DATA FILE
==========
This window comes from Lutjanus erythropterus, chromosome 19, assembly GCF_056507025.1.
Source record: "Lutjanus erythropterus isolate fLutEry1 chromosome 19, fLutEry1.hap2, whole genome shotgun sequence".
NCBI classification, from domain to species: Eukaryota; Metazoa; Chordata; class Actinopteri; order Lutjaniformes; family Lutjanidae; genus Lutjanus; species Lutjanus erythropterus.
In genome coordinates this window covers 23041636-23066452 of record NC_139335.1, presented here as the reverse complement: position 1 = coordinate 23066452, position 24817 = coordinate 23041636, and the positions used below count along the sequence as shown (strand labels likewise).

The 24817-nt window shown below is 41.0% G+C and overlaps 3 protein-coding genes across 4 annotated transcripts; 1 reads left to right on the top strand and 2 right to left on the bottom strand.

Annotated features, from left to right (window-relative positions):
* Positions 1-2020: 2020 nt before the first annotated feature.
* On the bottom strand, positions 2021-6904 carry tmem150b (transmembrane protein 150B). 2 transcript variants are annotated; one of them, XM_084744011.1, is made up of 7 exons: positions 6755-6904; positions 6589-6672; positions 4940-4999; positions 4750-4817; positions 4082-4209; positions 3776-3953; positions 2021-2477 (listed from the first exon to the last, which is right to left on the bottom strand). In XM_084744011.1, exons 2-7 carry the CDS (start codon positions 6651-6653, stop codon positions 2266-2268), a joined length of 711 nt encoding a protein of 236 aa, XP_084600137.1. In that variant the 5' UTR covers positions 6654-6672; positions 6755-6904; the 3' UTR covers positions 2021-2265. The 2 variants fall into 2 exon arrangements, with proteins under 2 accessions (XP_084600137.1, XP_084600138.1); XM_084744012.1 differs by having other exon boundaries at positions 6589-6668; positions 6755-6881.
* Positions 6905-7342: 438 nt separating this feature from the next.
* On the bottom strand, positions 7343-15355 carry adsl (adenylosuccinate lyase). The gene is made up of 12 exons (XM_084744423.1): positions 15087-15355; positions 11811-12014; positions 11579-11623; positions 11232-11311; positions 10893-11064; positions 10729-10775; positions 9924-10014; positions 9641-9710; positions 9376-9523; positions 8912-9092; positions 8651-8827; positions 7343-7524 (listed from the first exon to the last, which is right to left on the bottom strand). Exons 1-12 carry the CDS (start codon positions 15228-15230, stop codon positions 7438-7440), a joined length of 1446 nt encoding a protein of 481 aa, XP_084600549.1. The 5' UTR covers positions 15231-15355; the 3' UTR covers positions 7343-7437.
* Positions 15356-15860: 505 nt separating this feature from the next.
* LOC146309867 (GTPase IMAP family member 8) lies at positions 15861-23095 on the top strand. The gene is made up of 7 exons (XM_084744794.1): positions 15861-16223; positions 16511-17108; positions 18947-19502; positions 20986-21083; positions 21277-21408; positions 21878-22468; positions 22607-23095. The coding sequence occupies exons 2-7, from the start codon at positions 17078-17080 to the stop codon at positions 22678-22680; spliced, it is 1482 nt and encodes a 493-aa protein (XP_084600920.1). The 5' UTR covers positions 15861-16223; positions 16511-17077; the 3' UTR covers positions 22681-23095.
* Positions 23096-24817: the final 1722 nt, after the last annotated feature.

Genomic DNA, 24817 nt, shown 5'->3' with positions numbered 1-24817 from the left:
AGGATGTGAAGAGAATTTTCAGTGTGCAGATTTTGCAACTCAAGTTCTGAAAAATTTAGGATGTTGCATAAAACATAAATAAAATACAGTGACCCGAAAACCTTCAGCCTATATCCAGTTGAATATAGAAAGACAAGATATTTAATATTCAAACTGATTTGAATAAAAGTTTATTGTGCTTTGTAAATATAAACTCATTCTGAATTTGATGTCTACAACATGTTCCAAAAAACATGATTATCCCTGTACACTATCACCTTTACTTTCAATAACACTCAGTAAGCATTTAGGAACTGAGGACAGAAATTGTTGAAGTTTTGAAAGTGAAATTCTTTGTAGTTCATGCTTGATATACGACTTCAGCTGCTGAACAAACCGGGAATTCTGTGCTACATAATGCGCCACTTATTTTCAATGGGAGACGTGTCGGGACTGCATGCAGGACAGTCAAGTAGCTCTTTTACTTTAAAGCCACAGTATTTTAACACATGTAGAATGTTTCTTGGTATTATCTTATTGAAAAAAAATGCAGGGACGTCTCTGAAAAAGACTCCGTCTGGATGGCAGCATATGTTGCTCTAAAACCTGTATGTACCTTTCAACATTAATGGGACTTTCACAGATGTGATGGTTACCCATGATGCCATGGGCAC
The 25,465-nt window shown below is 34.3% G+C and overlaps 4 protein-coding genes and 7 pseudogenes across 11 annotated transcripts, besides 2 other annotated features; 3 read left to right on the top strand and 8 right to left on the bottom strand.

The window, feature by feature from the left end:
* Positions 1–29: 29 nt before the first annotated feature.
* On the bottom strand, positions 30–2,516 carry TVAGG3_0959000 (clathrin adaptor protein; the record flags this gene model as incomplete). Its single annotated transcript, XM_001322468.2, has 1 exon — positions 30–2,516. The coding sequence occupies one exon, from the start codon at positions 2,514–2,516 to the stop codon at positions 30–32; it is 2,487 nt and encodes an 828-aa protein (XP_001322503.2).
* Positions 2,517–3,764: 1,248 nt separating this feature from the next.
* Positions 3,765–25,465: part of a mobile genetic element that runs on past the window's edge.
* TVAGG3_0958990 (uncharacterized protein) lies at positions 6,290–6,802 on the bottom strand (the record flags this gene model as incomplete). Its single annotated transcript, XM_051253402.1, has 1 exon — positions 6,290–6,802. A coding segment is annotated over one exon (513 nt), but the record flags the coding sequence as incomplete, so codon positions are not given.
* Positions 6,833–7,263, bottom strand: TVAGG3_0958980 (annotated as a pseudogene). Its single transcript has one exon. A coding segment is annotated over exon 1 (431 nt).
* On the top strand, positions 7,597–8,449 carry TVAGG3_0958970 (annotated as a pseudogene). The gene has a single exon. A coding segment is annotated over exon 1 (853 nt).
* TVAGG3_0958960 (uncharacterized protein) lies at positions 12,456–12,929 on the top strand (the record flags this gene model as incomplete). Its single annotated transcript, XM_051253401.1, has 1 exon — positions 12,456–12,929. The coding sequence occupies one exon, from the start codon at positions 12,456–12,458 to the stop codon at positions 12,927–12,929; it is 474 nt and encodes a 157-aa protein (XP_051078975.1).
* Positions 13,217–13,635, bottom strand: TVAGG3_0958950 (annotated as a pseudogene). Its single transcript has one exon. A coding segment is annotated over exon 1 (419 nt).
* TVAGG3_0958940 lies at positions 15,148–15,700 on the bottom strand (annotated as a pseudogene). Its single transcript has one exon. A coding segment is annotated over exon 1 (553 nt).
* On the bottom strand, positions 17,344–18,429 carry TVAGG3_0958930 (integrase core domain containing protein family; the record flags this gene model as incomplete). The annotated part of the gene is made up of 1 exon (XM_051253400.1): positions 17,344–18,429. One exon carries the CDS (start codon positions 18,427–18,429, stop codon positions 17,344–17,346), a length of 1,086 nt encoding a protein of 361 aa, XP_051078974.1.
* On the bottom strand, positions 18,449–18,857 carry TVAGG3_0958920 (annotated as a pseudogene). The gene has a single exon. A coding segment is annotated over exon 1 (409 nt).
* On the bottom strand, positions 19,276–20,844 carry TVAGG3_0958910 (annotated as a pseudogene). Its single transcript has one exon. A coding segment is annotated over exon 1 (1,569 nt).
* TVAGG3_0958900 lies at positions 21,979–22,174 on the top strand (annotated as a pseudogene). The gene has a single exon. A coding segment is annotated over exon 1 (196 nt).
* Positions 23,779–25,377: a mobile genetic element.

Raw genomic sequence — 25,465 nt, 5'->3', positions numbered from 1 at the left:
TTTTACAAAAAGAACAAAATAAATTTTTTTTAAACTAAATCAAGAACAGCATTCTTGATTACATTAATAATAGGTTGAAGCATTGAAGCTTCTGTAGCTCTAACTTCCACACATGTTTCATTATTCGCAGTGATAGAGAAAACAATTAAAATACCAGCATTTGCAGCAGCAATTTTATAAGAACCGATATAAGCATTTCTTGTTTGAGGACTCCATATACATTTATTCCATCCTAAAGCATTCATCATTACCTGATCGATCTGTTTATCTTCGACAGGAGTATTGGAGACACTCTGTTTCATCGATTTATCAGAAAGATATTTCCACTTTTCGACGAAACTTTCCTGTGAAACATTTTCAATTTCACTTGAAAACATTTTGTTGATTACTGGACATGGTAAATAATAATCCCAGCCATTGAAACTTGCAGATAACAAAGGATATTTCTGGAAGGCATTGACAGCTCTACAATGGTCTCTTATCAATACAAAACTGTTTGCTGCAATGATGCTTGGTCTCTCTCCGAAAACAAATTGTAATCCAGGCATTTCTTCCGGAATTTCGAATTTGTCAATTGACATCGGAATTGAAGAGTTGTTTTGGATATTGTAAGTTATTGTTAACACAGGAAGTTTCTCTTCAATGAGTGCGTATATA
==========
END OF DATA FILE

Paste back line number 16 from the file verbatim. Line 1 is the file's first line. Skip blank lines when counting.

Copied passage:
The 25,465-nt window shown below is 34.3% G+C and overlaps 4 protein-coding genes and 7 pseudogenes across 11 annotated transcripts, besides 2 other annotated features; 3 read left to right on the top strand and 8 right to left on the bottom strand.